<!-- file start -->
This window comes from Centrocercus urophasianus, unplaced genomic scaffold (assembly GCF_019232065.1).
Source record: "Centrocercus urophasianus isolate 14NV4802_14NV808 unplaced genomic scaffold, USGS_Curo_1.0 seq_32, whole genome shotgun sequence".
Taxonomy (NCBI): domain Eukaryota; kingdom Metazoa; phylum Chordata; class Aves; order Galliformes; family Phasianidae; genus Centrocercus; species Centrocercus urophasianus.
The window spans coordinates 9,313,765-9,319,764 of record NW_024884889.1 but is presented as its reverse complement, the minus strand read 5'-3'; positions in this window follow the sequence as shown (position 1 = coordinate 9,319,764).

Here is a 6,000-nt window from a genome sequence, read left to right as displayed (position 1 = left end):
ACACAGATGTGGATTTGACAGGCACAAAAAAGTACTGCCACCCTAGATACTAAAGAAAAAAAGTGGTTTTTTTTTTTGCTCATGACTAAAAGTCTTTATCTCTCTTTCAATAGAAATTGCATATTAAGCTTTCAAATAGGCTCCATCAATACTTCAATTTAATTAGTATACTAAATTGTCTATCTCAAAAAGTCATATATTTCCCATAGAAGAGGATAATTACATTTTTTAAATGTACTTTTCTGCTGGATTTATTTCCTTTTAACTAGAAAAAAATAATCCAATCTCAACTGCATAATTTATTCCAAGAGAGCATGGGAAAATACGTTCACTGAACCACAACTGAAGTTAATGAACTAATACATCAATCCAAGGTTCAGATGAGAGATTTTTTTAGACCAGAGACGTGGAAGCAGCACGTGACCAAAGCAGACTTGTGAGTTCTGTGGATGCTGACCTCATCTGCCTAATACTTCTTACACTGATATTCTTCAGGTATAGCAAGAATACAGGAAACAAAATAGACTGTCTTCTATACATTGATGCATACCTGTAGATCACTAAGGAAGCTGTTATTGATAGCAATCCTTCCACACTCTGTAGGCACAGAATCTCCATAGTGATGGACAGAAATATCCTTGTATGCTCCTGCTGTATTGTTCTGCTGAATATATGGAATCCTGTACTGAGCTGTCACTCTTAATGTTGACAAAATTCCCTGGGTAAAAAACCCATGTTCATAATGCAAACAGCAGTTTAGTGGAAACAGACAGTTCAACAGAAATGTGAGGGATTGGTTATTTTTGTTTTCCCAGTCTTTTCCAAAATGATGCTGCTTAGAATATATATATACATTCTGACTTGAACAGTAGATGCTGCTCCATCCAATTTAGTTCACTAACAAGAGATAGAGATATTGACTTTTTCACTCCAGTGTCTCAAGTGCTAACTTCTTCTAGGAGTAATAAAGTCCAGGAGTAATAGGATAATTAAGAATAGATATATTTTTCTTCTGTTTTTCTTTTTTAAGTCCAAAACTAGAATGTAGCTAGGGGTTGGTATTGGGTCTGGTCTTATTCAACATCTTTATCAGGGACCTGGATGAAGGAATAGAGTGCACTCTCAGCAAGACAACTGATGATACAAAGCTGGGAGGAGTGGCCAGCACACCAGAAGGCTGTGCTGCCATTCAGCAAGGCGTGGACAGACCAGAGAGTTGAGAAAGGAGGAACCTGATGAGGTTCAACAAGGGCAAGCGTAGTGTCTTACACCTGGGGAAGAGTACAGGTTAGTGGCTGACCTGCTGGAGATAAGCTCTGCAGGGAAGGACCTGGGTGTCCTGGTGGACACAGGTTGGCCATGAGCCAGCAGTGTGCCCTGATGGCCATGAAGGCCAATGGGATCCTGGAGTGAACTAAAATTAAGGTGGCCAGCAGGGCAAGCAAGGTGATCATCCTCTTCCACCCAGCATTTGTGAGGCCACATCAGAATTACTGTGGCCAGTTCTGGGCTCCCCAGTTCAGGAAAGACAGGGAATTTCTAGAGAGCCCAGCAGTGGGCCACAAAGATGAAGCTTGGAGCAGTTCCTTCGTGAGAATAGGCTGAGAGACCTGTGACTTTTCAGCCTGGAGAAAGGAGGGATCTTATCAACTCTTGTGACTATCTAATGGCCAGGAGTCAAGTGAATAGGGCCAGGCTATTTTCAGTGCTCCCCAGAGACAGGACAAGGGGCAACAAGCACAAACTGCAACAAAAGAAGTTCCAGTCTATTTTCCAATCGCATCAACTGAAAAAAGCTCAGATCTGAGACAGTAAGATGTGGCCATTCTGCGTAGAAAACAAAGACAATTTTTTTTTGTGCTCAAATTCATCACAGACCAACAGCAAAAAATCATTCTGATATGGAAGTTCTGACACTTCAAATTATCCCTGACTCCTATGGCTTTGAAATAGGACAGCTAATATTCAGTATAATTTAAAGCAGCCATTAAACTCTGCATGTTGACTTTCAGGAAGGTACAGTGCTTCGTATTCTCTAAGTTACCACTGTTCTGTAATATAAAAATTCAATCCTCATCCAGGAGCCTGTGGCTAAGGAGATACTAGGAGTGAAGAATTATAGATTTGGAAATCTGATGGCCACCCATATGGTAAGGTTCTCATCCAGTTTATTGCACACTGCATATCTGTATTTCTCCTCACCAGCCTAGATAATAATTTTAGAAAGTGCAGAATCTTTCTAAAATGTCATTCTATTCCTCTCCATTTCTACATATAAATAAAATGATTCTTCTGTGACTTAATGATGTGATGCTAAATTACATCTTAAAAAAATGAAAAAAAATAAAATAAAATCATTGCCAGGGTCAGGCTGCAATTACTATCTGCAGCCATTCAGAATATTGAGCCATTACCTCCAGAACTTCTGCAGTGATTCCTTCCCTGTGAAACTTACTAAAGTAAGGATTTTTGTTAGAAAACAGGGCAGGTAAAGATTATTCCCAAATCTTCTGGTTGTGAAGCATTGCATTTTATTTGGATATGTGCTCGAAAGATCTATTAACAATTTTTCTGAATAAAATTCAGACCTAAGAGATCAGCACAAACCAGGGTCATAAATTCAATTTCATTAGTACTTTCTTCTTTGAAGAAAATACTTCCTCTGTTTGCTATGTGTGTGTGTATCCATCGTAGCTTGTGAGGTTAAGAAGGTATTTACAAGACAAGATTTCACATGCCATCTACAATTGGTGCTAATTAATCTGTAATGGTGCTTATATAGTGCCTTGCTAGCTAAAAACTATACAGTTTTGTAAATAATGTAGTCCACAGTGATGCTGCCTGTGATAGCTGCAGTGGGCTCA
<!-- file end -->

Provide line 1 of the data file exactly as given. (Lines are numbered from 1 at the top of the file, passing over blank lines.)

This window comes from Centrocercus urophasianus, unplaced genomic scaffold (assembly GCF_019232065.1).